Promiscuity: males and/or females mate with more than one partner, no long-term relationship.
The leopard exhibits Overlap promiscuity - solitary, home ranges - 60% of mammals This is characterized by females being solitary with a large range with unpredicatble daily movements and males have ranges overlapping the ranges of several males.
The reproductive season is probably year-round, but a peak during the birth season of the impala, a main prey species, has been found. A female is in estrus for an average of 7 days with a cycle of approximately 46 days and a Gestation period of 96 days. First year mortality rate of young has been estimated at 41% to at least 50% annually. Leopards average 15 months (Martin and de Meulenaer, 1988, which include some shorter periods as a result of litters not surviving) to over 2 years between giving birth. The average age of last reproduction is 8.5 years.
Laman and Cheyl (1997) offer an observation of a leopard's mating behavior in the Serengeti National Park in Tanzania. Copulations were seen thirteen times during one and a half hours of observation. All copulations were recorded and they all began with the female walking back and forth in front of the resting male, brushing against him and waving her tail in this face. The male often bit her on the nape during these interactions. Matings were accompanied by loud growling by both the male and female. Mounting lasted an average of 3.0s with the average interval between copulations being 6.5 minutes. The female initiation, posture and vocalization all match previous descriptions based on these animals. Captive data suggests around 100 copulations per day (Ktichner, 1991) and the witnessed copulations could have been a part of a longer courtship. The reasons for the large number of copulations are not clear in the leopard since they are solitary and females seem less likely to have opportunities to discriminate between males based on copulatory vigor, the reason that has been suggested for the high rates of copulation in jaguars and lions. More research is needed before this question can be answered for the solitary leopard.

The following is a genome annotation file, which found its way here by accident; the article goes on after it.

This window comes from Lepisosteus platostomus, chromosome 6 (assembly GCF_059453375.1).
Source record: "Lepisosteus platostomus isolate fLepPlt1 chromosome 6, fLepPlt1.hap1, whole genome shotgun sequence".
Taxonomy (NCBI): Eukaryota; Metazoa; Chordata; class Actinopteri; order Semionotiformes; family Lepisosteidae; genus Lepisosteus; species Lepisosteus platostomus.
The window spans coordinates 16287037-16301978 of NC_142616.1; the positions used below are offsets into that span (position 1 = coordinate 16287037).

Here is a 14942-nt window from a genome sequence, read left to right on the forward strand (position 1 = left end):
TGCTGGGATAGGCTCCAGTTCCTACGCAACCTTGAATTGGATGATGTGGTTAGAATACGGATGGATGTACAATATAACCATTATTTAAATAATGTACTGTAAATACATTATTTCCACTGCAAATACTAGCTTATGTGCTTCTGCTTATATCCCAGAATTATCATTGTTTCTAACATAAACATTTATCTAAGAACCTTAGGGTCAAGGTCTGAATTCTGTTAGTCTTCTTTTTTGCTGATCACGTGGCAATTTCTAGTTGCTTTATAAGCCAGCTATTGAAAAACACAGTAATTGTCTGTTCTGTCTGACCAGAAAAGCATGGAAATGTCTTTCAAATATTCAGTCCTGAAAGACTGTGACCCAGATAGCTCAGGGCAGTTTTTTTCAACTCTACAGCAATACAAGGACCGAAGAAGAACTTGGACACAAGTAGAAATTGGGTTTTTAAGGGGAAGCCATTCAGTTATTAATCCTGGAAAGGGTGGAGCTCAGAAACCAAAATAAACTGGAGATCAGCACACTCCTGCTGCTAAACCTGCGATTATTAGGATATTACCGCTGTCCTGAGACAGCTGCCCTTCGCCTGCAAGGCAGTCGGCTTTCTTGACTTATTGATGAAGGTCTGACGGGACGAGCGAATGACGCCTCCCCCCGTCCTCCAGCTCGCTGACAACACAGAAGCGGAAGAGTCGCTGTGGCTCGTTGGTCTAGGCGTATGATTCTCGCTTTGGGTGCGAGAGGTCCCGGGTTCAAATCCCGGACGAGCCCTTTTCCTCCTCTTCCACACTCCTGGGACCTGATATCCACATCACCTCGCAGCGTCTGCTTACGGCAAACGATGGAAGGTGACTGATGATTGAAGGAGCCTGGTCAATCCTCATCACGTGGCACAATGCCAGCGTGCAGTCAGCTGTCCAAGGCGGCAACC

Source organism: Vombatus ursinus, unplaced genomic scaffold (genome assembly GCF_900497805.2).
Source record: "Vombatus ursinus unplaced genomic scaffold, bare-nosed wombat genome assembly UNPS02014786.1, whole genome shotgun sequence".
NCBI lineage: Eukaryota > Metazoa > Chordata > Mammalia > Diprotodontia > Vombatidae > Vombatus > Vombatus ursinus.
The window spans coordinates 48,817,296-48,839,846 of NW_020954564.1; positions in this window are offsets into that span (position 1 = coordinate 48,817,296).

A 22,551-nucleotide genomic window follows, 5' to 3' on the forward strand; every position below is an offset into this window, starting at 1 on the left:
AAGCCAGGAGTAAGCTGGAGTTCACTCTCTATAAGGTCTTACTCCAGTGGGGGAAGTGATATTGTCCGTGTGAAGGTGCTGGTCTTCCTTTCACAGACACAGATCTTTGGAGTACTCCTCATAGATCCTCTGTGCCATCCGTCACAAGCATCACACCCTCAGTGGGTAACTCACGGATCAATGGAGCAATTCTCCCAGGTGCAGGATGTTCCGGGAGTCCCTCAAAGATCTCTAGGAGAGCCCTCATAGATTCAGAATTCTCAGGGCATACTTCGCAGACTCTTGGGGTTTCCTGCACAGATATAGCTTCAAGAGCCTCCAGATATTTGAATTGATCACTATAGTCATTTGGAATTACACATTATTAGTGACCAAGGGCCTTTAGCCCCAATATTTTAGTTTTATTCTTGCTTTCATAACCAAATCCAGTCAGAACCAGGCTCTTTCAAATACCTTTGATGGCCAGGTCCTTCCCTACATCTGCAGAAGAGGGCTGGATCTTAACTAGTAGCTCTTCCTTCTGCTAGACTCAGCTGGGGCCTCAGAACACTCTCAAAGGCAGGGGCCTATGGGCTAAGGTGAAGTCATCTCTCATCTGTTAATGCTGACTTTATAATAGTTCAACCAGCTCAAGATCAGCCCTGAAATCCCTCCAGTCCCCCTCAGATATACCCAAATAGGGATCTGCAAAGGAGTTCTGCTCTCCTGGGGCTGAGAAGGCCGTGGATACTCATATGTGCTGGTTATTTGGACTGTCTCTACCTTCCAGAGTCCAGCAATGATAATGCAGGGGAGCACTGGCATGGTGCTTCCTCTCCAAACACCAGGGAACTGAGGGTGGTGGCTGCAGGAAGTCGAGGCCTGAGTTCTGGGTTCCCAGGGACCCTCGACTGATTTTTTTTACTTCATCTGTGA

A litter will consist of 1-4 cubs that are born smoky gray since the rosettes are not yet clearly delineated. The mother will stop her nomadic wandering until the cubs can join here. They are hidden for about 8 weeks, eating meet at 6 or 7 weeks of age and sucking them for three months or more.
Leopards are independent at 13-18 months (Bailey 1993). Sibling may remain together for a few months before separating to lead solitary lives. Dispersal may be delayed in prey-abundant areas, especially if other leopards occupy neighboring habitat.
The dispersal system in leopards for their young appears to be flexible, and young animals do not always leave their natal areas when they become independent. This is in contrast, however, to some young males who have been observed leaving their natal area as young as 15 to 16 months of age.